There are two additional controls, large curved buttons outside of the right and down arrows. The one to the right is the Enter button, and the one on the bottom – is the Source select. (The Pro8200 also offers auto source selection – it will find the first available source, if you set it that way.)

All considered, the control panel works very nicely. In this case, I like the center Menu button, whereas most projectors have the menu button outside the navigation ring, and it could be almost anywhere.

Click Image to Enlarge

Pro8200 Projector - Input/Output

Talk about well equipped, but you have to expect that when this is a cross-over projector as it needs the selection of inputs and connectors to survive in both the home entertainment world, and in a business or education environment as well.

Looking at the back of the Pro8200 by Viewsonic, and starting at the left, you’ll find an RS-232 for command and control. Next to it, the computer inputs – 2 – standard “vga” HD15 connectors, labeled Computer 1, and 2. Also there is a Monitor Out, very handy when working with a desktop, or if you need a second display, in general.

Click Image to Enlarge

Next comes a component video input (three color coded RCA jacks – Red, Green, and Blue). Right next store to those, are the composite video jack (yellow RCA) and a pair of audio inputs (left and right – white and red RCA jacks, plus an S-video connector.

Audio, not normally found on home projectors is a big thing for the Viewsonic Pro8200. Not only is there a rather decent sounding speaker, that can handle, say, a classroom, or provide decent sound to a movie in a pinch, but a lot of audio inputs and outputs. In addition to the two mentioned, there are two additional audio inputs (each a stereo mini-connector) and an audio out. Plus there’s even a Mic input (more on that later), and a 12 volt trigger for controlling a properly equipped screen.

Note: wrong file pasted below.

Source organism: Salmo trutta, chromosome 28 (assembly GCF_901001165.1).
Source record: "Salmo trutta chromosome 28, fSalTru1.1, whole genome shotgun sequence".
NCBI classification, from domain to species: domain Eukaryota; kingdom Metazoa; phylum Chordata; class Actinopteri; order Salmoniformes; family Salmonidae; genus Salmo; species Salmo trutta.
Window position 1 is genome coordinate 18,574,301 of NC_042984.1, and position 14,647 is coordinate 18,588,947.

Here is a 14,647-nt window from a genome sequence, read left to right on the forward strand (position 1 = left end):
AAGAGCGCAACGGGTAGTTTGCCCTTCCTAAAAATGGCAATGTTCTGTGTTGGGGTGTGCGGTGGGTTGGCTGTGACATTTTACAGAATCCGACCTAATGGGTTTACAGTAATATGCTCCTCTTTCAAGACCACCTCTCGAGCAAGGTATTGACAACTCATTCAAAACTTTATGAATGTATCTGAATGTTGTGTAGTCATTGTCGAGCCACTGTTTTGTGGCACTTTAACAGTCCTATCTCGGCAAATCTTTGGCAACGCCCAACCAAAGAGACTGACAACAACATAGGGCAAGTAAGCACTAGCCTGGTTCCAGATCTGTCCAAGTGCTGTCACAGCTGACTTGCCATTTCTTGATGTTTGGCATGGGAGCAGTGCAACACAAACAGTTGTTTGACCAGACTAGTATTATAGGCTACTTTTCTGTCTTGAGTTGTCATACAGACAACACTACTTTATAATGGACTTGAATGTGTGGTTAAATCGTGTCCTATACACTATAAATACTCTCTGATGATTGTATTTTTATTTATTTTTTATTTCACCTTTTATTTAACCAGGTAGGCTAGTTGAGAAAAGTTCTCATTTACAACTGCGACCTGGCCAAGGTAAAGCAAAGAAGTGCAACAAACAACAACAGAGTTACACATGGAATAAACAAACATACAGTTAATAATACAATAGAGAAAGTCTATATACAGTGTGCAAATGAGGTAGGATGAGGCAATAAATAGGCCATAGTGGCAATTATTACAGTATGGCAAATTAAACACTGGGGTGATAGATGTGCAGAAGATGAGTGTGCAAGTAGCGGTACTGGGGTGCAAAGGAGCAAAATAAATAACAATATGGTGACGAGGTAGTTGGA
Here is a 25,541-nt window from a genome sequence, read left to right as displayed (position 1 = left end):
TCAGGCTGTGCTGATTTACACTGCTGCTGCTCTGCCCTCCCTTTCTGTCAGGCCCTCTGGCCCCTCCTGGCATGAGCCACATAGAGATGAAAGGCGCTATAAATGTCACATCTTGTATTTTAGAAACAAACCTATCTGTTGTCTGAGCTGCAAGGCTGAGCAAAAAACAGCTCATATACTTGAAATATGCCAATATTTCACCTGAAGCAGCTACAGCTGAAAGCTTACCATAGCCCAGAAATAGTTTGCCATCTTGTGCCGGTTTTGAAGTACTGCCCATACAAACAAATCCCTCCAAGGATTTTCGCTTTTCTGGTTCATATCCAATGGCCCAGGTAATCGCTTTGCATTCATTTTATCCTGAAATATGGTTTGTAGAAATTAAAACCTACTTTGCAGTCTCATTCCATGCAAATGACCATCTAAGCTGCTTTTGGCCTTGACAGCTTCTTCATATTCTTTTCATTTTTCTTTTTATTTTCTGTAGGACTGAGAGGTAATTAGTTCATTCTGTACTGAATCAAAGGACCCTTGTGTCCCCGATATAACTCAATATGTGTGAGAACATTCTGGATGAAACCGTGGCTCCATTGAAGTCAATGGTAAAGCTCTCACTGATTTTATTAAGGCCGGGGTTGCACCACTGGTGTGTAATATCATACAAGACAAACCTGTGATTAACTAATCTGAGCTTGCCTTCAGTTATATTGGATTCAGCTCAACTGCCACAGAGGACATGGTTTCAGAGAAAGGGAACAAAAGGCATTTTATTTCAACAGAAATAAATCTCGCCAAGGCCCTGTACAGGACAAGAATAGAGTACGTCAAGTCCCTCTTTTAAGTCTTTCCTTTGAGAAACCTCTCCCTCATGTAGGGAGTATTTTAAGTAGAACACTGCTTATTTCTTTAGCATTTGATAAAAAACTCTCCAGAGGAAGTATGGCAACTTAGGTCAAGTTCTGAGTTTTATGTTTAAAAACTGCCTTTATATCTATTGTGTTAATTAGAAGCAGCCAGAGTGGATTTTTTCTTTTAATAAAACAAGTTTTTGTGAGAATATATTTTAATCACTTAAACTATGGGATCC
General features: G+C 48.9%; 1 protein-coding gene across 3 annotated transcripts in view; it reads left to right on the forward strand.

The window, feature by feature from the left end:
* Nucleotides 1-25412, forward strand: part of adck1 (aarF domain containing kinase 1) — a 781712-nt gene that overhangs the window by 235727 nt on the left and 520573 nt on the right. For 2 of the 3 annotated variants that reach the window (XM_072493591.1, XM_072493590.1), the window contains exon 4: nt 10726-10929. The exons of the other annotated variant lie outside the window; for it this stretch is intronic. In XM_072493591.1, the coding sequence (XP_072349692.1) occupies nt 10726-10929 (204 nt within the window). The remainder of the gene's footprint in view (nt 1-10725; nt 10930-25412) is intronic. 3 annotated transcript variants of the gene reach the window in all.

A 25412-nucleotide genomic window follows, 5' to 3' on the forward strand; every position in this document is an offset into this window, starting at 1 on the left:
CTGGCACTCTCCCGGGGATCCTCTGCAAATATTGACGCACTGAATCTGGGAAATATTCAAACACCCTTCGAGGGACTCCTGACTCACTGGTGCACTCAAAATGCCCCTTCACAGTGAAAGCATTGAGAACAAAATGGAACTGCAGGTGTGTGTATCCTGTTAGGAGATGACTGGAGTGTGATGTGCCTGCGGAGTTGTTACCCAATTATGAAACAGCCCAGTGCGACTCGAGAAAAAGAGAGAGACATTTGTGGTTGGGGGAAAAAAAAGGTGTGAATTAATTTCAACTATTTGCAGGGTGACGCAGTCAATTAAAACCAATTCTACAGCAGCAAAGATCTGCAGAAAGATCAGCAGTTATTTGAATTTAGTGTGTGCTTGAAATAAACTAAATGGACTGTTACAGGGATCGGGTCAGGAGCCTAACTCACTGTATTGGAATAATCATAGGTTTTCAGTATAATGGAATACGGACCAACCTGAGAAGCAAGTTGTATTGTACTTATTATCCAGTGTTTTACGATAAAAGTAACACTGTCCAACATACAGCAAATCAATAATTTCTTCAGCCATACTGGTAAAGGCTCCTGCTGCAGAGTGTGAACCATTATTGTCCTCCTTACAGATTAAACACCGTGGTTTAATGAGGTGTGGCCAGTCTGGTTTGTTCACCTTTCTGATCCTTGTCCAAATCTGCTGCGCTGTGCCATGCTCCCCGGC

That leaves only a USB A, and of course, a pair of HDMI 1.3 inputs. That’s a pretty complete and respectable set of inputs and outputs.

Now that we’ve gotton to the HDMI inputs, here’s where we had big problems with the first, pre-production projector. It hated long cables, It refused to work with my PS3 or a Magnavox – with any of several hdmi cables in the 4 to 8 meter lengths. It fared only slightly better with the Magnavox, which at least was clean with a 2 meter cable. From the PS3 even that was problematic. End of conversation, between the hdmi, and the ghosts – static with the power off (the mic input), the first projector had issues.

The good news is that the newer one had virtually no trouble, where the first one was a complete disaster. There was still one longer HDMI cable that it wouldn’t work with, that three other projectors had no trouble with, but overall, let’s say there’s no major hdmi issue, although the Pro8200 may be more finicky about cabling than some others.

You May Also Like

News And Comments